While caught in this strange mystery, however, we should neither make the mistake of thinking that only living by the laws of the Torah and Halacha and being part of the Jewish people is what is ideally required. Much more emphasis must be given to the great experience of being Jewish. There is something called a Jewish neshama (soul). Again, were we to try and define that, we may find ourselves accused of racial discrimination. Still, we all know the neshama is there. There is some built-in Jewish substance within us. Judaism is not only about nationhood and observance, but about living in a spiritual, emotional order which cannot be narrowed down to doctrines, dogmas, or commandments. It is important and necessary to emphasize this to someone who wants to convert. Halacha and beliefs are not enough. Somehow, he or she must inherit the great spirit of Avraham and Sara, which is more than the sum of all of the above parts, but also different from all the above. What it really is, we do not know. But it is! And how it transpires? Again, we do not know. But it happens. Again, it is a miracle wrought by God.

We can only ask that the convert accept all of this and initiate the climb up the “ladder of observance,”[5]  slowly but surely, combining nationhood with spiritual nobility.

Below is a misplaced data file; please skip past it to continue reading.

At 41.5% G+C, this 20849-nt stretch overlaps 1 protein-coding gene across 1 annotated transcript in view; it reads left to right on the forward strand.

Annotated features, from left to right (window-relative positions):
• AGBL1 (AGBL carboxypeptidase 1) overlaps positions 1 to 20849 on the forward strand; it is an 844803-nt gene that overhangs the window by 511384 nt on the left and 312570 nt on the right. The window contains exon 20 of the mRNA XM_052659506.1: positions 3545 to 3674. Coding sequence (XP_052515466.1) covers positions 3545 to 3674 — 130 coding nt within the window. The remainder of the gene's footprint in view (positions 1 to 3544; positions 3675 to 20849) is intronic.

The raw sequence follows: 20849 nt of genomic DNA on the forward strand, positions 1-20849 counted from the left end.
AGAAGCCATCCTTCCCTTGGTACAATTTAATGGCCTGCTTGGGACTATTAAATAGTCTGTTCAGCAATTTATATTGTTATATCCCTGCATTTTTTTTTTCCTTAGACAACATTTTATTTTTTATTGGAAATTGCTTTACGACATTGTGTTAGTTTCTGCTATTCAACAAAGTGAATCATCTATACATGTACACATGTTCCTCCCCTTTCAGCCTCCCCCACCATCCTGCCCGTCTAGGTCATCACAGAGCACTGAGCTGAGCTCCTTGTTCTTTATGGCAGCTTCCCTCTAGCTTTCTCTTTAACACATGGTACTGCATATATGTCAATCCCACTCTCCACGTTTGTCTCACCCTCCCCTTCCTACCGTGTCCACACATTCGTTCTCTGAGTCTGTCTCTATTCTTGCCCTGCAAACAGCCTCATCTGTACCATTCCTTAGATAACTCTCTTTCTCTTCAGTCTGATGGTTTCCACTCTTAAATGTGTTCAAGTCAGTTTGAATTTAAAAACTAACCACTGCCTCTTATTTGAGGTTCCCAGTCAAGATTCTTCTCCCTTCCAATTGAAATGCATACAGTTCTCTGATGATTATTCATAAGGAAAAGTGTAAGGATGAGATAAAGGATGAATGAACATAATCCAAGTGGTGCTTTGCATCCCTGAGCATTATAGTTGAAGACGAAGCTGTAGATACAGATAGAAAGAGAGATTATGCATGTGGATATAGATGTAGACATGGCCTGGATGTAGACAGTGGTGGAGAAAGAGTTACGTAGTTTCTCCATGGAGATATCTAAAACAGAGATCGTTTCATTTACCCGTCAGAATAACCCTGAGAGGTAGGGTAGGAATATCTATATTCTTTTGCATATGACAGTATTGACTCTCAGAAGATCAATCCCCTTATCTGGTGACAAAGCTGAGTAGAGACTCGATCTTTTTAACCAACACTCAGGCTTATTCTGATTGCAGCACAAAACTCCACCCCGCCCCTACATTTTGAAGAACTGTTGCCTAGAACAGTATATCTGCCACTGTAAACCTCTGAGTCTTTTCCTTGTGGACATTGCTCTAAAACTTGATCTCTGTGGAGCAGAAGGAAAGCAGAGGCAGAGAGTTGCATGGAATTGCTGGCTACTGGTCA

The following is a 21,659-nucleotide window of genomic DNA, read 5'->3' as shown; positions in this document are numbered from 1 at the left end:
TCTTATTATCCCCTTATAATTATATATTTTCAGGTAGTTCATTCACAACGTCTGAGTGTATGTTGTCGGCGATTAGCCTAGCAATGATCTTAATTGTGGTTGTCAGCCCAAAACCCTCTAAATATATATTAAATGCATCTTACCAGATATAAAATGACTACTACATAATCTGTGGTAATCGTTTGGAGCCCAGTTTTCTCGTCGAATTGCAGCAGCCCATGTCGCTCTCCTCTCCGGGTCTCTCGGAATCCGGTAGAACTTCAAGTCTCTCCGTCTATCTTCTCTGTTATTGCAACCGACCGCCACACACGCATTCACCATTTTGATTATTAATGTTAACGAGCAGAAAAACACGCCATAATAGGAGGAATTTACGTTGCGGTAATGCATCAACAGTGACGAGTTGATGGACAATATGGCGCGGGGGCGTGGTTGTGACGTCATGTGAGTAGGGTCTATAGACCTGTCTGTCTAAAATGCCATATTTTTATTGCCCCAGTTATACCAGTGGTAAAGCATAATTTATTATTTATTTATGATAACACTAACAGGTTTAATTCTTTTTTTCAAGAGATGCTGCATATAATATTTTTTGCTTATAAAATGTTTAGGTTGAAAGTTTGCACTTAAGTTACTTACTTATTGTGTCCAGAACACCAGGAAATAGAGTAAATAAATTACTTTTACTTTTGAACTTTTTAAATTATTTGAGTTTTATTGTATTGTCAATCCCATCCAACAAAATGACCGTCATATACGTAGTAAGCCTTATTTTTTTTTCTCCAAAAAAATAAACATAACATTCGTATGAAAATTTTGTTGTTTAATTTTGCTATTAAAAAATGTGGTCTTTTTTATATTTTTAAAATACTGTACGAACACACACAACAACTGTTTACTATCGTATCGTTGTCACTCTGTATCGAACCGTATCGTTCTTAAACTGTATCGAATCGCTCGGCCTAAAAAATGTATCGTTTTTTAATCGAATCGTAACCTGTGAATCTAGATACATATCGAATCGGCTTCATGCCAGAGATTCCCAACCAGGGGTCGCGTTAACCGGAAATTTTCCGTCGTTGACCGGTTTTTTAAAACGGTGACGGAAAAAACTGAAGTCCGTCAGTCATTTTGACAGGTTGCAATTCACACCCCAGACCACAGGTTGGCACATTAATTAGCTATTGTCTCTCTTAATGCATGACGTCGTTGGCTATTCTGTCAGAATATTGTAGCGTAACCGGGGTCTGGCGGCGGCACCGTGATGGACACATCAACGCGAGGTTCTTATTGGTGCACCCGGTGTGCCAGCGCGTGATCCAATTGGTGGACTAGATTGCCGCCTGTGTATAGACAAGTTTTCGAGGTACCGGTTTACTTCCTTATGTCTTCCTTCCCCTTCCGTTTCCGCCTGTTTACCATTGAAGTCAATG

Sounds paradoxical? Well, it is! Let it be, let it be. It has served us well through thousands of years and has made us into an eternal and indestructible nation. Let us not take this lightly.

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This essay was published in Jewish Law as Rebellion, A Plea for Religious Authenticity and Halachic Courage (Urim Publications, 2018) by Nathan Lopes Cardozo, chapter 41.

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[1] See Michael Wyschogrod, The Body of Faith: God in the People Israel (Northvale, NJ: Jason Aronson, 1996), xvi–xxi.

[2] See Yevamot 22a. This seems to oppose the rule (Kiddushin 78a and Mishne Torah, Hilchot Isurei Biah 18:3) that a kohen cannot marry a convert since she may have had sexual relations before she converted or because she comes from a (potentially) promiscuous background. It may be that this ruling came from a different talmudic tradition, or that the rabbis just felt that a woman from a (potentially) promiscuous background is not suitable to marry a priest. Halachic authorities need to examine this strange paradox more carefully and find a solution.